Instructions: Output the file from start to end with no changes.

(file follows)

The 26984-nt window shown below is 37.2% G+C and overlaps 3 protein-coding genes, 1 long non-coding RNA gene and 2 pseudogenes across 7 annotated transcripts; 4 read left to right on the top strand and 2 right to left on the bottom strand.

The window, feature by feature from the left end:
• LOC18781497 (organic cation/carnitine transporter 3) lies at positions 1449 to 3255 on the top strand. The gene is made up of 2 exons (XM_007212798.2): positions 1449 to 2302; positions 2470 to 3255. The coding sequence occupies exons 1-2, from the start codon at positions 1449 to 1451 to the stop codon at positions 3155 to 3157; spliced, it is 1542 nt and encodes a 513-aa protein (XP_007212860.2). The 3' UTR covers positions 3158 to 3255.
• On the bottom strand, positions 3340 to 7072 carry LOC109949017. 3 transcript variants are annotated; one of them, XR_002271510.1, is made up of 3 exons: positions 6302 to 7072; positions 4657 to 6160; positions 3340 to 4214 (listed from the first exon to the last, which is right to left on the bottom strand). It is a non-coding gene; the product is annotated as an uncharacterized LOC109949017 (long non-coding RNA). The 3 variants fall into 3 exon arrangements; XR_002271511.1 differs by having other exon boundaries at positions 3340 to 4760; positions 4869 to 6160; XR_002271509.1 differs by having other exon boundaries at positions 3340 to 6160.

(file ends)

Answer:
The 26984-nt window shown below is 37.2% G+C and overlaps 3 protein-coding genes, 1 long non-coding RNA gene and 2 pseudogenes across 7 annotated transcripts; 4 read left to right on the top strand and 2 right to left on the bottom strand.

The window, feature by feature from the left end:
• LOC18781497 (organic cation/carnitine transporter 3) lies at positions 1449 to 3255 on the top strand. The gene is made up of 2 exons (XM_007212798.2): positions 1449 to 2302; positions 2470 to 3255. The coding sequence occupies exons 1-2, from the start codon at positions 1449 to 1451 to the stop codon at positions 3155 to 3157; spliced, it is 1542 nt and encodes a 513-aa protein (XP_007212860.2). The 3' UTR covers positions 3158 to 3255.
• On the bottom strand, positions 3340 to 7072 carry LOC109949017. 3 transcript variants are annotated; one of them, XR_002271510.1, is made up of 3 exons: positions 6302 to 7072; positions 4657 to 6160; positions 3340 to 4214 (listed from the first exon to the last, which is right to left on the bottom strand). It is a non-coding gene; the product is annotated as an uncharacterized LOC109949017 (long non-coding RNA). The 3 variants fall into 3 exon arrangements; XR_002271511.1 differs by having other exon boundaries at positions 3340 to 4760; positions 4869 to 6160; XR_002271509.1 differs by having other exon boundaries at positions 3340 to 6160.